The following year Cranston won the first of his six consecutive Canadian championships. He also won Skate Canada in 1973 and 1975.

Cranston never won a gold medal in international competition. Eastern European judges in particular consistently penalized him for his creative and dramatic free-skating style. He was, however, awarded bronze medals at the 1974 World Championships and the 1976 Olympics. Two-time Olympic champion Dick Button was among the prominent members of the skating world who felt that Cranston was denied his due.

At its height, Cranston's skating was artistic, athletic, spontaneous, and dramatic. No spectator could fail to be engaged by Cranston's performances. His costumes, many of which he designed himself, complemented his musical selections, which he interpreted in a manner informed by dance--modern dance in particular--even though he had no formal training in that area.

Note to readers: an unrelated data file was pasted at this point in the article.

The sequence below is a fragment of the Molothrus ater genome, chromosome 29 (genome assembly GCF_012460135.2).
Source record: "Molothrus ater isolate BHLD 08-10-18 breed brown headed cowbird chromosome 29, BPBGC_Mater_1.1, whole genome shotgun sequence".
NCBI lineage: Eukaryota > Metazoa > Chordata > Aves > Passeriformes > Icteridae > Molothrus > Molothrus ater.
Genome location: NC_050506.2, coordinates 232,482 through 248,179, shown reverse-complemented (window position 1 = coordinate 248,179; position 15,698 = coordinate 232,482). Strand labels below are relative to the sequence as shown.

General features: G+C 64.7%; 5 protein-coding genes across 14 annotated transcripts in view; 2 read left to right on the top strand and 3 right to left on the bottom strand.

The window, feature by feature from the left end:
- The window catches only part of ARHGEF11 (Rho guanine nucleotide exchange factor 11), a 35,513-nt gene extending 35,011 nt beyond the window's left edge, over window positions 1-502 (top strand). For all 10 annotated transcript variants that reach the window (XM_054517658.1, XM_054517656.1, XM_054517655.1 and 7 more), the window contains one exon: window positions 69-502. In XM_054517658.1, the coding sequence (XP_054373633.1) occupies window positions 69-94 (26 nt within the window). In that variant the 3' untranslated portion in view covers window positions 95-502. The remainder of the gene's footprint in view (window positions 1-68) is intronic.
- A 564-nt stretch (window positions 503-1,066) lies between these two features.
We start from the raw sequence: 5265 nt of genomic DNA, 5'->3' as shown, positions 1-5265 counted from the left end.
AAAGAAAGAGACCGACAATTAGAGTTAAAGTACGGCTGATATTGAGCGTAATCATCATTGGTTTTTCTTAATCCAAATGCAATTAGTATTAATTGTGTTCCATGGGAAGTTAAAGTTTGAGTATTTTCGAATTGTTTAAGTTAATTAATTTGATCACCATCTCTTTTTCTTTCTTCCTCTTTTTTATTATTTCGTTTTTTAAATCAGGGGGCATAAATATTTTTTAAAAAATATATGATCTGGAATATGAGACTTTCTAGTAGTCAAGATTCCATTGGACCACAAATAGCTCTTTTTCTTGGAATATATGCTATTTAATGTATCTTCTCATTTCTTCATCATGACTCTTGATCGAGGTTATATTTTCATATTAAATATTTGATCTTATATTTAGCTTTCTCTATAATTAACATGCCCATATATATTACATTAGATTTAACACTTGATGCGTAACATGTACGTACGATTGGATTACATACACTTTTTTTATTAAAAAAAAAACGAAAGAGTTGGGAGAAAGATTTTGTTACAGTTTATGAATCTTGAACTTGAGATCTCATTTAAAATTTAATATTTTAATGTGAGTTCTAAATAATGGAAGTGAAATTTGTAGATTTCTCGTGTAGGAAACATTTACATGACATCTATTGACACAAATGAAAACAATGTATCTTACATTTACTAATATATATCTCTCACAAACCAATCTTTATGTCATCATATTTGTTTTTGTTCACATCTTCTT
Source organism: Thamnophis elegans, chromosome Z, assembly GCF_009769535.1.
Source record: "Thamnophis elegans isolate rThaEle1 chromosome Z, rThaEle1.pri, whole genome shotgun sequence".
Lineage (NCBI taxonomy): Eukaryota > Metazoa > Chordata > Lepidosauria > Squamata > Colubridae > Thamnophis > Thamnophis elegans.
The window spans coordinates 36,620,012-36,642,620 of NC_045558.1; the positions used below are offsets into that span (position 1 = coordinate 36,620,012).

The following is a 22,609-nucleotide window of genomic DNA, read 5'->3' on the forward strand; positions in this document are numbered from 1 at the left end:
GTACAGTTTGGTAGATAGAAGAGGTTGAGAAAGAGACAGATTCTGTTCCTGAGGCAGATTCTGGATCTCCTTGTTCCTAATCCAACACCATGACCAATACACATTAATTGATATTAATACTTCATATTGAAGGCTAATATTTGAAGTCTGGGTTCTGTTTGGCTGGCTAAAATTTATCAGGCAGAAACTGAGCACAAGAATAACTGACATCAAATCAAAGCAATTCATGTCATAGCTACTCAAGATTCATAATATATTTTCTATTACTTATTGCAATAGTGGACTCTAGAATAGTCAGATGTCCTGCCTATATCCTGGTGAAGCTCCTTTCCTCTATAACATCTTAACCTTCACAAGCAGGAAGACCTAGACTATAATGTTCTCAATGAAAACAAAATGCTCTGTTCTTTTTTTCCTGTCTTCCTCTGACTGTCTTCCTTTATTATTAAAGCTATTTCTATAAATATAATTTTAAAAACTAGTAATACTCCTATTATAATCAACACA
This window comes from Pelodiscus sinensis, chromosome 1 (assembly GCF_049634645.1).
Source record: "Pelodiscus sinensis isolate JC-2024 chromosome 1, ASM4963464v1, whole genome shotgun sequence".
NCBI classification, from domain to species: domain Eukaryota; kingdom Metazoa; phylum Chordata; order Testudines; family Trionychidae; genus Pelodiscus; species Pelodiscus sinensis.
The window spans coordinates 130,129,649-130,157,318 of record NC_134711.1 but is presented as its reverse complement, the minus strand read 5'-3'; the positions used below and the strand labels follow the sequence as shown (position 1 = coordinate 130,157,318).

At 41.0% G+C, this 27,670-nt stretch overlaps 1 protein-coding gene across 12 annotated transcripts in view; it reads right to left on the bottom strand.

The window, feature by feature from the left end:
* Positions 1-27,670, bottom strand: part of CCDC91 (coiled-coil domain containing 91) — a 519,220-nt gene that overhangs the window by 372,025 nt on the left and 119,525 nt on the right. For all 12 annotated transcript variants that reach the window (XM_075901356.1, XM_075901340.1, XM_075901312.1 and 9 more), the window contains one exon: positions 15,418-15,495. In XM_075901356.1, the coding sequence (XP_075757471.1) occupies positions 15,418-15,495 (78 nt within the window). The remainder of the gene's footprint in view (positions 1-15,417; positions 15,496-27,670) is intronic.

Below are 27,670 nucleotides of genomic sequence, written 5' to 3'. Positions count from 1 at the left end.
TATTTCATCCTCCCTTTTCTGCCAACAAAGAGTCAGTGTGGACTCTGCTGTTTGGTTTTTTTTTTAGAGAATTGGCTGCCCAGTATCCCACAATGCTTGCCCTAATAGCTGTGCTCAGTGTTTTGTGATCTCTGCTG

When his amateur career was over, Cranston went on tour with professional skating companies. Some of the venues, lodging, and travel arrangements for skaters on tour were decidedly second-rate, but Cranston's star status--the European press named him the skater of the century--and his flamboyant persona as an artiste as both a skater and a painter brought him opportunities to mingle with the rich and famous.

Cranston's social life was largely devoid of romance, however. In his memoir he mentions only one affair, furtively conducted because the other man was a married diplomat.

Cranston's relative openness about his homosexuality may have been inspired in part by 1976 Olympic gold medalist John Curry's announcement of his homosexuality soon after the competition.

After he retired from skating, Cranston worked as a choreographer and also as a sports commentator for the Canadian Broadcasting Corporation. He excelled in the latter capacity. With his extensive knowledge of figure skating, he provided honest and insightful analyses that were very helpful to the television audience.

In a move that he would come to regret, Cranston agreed to coach the virtually uncoachable singles skater Christopher Bowman, whose talent was undermined by his lack of discipline. The ordeal of coping with this difficult pupil plunged Cranston into a severe depression and a period of substance abuse, from which he eventually recovered.